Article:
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Pay for performance

Research into primary care conducted at The University of Manchester has shaped the design of pay-for-performance schemes in GP surgeries, where surgeries are rewarded for meeting certain quality and efficiency performance measures.

Recommendations from work undertaken by staff at the National Primary Care Research and Development Centre (NPCRDC) have impacted on every GP practice in the UK.

The Manchester research findings informed the design of the Quality and Outcomes Framework (QOF) for primary care, introduced as part of the new GP contract in 2004. The main objective of QOF was to drive up the quality of primary care.

Professor Stephen Campbell, Dr David Reeves and colleagues in NPCRDC evaluated the impact of QOF on the clinical quality of care and patient experience in general practice.

Their work led to improvements in clinical quality whilst minimising the adverse consequences of pay-for-performance schemes in general practice.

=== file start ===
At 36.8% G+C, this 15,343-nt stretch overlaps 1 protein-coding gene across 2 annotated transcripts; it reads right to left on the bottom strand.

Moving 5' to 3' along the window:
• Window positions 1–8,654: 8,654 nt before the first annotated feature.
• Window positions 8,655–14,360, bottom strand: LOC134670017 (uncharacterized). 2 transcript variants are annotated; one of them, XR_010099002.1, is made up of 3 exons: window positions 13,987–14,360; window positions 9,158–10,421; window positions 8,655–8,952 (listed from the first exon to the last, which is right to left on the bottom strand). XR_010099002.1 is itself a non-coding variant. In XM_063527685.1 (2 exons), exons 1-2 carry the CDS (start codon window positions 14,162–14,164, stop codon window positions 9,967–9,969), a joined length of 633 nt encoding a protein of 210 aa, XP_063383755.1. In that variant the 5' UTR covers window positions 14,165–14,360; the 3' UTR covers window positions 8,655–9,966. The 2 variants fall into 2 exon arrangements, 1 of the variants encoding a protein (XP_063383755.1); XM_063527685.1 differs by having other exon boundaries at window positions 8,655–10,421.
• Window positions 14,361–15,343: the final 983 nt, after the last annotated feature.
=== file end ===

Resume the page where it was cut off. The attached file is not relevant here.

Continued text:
The team developed innovative methodologies to:

  • design and test new indicators of care quality;
  • revise and retire existing indicators;
  • structure the pay-for-performance scheme to maximise quality and minimise harm for patients.

In 2009-2010 the National Institute for Health and Care Excellence (NICE) formally adopted the protocols developed by the team.

The methodologies developed by the team for designing and testing new indicators have influenced policy and practice in the USA, Germany and other European countries.

QOF is now the annual reward and incentive programme for GP surgeries. QOF awards achievement points for, e.g., managing some of the most common chronic diseases, such as asthma and diabetes, offering extra services, receiving positive patient feedback, and running the surgery efficiently.

“The Manchester research findings informed the design of the Quality and Outcomes Framework (QOF) for primary care, introduced as part of the new GP contract in 2004. The main objective of QOF was to drive up the quality of primary care.”

Stephen Campbell / Professor of Primary Care Research